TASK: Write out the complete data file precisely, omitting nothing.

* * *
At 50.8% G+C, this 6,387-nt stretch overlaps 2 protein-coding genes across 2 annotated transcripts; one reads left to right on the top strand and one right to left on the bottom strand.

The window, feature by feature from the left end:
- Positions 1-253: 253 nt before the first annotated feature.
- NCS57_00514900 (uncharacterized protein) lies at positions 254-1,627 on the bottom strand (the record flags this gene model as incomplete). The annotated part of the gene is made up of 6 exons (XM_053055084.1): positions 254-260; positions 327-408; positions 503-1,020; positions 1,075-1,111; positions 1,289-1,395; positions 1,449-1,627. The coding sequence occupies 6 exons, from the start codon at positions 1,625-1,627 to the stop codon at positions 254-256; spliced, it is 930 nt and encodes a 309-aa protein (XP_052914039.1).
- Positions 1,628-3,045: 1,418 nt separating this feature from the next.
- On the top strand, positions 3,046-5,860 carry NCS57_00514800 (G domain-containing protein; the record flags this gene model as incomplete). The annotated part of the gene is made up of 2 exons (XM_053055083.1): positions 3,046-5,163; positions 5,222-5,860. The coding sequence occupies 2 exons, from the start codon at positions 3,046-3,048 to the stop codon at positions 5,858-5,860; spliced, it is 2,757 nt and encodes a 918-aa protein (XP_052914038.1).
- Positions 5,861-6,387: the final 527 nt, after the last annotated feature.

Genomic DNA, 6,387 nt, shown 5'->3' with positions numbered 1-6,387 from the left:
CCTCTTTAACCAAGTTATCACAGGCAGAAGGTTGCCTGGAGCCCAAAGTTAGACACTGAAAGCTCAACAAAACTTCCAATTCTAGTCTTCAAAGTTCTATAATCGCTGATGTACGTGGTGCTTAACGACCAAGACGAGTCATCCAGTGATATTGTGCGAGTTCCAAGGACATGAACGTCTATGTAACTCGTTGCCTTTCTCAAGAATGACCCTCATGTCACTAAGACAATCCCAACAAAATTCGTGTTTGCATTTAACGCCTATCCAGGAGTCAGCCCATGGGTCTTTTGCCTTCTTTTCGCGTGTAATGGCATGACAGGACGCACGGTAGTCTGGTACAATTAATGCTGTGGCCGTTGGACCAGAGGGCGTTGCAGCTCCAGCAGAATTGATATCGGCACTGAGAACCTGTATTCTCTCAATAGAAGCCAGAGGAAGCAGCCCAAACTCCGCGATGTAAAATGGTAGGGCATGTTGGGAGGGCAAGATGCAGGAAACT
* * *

At 50.8% G+C, this 6,387-nt stretch overlaps 2 protein-coding genes across 2 annotated transcripts; one reads left to right on the top strand and one right to left on the bottom strand.

The window, feature by feature from the left end:
- Positions 1-253: 253 nt before the first annotated feature.
- NCS57_00514900 (uncharacterized protein) lies at positions 254-1,627 on the bottom strand (the record flags this gene model as incomplete). The annotated part of the gene is made up of 6 exons (XM_053055084.1): positions 254-260; positions 327-408; positions 503-1,020; positions 1,075-1,111; positions 1,289-1,395; positions 1,449-1,627. The coding sequence occupies 6 exons, from the start codon at positions 1,625-1,627 to the stop codon at positions 254-256; spliced, it is 930 nt and encodes a 309-aa protein (XP_052914039.1).
- Positions 1,628-3,045: 1,418 nt separating this feature from the next.
- On the top strand, positions 3,046-5,860 carry NCS57_00514800 (G domain-containing protein; the record flags this gene model as incomplete). The annotated part of the gene is made up of 2 exons (XM_053055083.1): positions 3,046-5,163; positions 5,222-5,860. The coding sequence occupies 2 exons, from the start codon at positions 3,046-3,048 to the stop codon at positions 5,858-5,860; spliced, it is 2,757 nt and encodes a 918-aa protein (XP_052914038.1).
- Positions 5,861-6,387: the final 527 nt, after the last annotated feature.

Genomic DNA, 6,387 nt, shown 5'->3' with positions numbered 1-6,387 from the left:
CCTCTTTAACCAAGTTATCACAGGCAGAAGGTTGCCTGGAGCCCAAAGTTAGACACTGAAAGCTCAACAAAACTTCCAATTCTAGTCTTCAAAGTTCTATAATCGCTGATGTACGTGGTGCTTAACGACCAAGACGAGTCATCCAGTGATATTGTGCGAGTTCCAAGGACATGAACGTCTATGTAACTCGTTGCCTTTCTCAAGAATGACCCTCATGTCACTAAGACAATCCCAACAAAATTCGTGTTTGCATTTAACGCCTATCCAGGAGTCAGCCCATGGGTCTTTTGCCTTCTTTTCGCGTGTAATGGCATGACAGGACGCACGGTAGTCTGGTACAATTAATGCTGTGGCCGTTGGACCAGAGGGCGTTGCAGCTCCAGCAGAATTGATATCGGCACTGAGAACCTGTATTCTCTCAATAGAAGCCAGAGGAAGCAGCCCAAACTCCGCGATGTAAAATGGTAGGGCATGTTGGGAGGGCAAGATGCAGGAAACT